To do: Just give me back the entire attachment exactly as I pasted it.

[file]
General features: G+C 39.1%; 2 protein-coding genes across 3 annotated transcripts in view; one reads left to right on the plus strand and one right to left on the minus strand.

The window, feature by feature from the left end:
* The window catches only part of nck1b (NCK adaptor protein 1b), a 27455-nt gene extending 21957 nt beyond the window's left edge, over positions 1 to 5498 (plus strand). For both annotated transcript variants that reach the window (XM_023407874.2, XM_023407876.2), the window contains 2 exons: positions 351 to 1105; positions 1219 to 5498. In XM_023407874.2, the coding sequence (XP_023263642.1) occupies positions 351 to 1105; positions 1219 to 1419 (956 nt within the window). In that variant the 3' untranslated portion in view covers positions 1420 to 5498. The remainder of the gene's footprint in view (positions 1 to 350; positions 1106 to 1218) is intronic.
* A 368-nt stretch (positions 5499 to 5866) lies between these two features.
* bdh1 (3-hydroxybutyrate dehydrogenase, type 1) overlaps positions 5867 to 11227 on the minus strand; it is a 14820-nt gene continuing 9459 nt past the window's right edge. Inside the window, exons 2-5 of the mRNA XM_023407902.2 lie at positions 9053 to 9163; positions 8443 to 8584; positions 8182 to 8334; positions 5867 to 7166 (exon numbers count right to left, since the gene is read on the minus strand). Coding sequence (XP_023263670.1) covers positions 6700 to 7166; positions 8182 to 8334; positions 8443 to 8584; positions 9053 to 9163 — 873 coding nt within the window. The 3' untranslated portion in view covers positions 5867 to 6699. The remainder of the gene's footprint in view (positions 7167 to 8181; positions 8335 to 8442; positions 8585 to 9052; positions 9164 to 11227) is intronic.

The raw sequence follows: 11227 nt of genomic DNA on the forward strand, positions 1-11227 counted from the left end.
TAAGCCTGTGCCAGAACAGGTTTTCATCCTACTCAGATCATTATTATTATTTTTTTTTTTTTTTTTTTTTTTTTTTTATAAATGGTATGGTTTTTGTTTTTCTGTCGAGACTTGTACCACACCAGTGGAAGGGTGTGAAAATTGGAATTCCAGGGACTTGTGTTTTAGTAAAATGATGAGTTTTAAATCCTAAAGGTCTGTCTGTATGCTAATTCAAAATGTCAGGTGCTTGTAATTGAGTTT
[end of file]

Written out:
General features: G+C 39.1%; 2 protein-coding genes across 3 annotated transcripts in view; one reads left to right on the plus strand and one right to left on the minus strand.

The window, feature by feature from the left end:
* The window catches only part of nck1b (NCK adaptor protein 1b), a 27455-nt gene extending 21957 nt beyond the window's left edge, over positions 1 to 5498 (plus strand). For both annotated transcript variants that reach the window (XM_023407874.2, XM_023407876.2), the window contains 2 exons: positions 351 to 1105; positions 1219 to 5498. In XM_023407874.2, the coding sequence (XP_023263642.1) occupies positions 351 to 1105; positions 1219 to 1419 (956 nt within the window). In that variant the 3' untranslated portion in view covers positions 1420 to 5498. The remainder of the gene's footprint in view (positions 1 to 350; positions 1106 to 1218) is intronic.
* A 368-nt stretch (positions 5499 to 5866) lies between these two features.
* bdh1 (3-hydroxybutyrate dehydrogenase, type 1) overlaps positions 5867 to 11227 on the minus strand; it is a 14820-nt gene continuing 9459 nt past the window's right edge. Inside the window, exons 2-5 of the mRNA XM_023407902.2 lie at positions 9053 to 9163; positions 8443 to 8584; positions 8182 to 8334; positions 5867 to 7166 (exon numbers count right to left, since the gene is read on the minus strand). Coding sequence (XP_023263670.1) covers positions 6700 to 7166; positions 8182 to 8334; positions 8443 to 8584; positions 9053 to 9163 — 873 coding nt within the window. The 3' untranslated portion in view covers positions 5867 to 6699. The remainder of the gene's footprint in view (positions 7167 to 8181; positions 8335 to 8442; positions 8585 to 9052; positions 9164 to 11227) is intronic.

The raw sequence follows: 11227 nt of genomic DNA on the forward strand, positions 1-11227 counted from the left end.
TAAGCCTGTGCCAGAACAGGTTTTCATCCTACTCAGATCATTATTATTATTTTTTTTTTTTTTTTTTTTTTTTTTTTATAAATGGTATGGTTTTTGTTTTTCTGTCGAGACTTGTACCACACCAGTGGAAGGGTGTGAAAATTGGAATTCCAGGGACTTGTGTTTTAGTAAAATGATGAGTTTTAAATCCTAAAGGTCTGTCTGTATGCTAATTCAAAATGTCAGGTGCTTGTAATTGAGTTT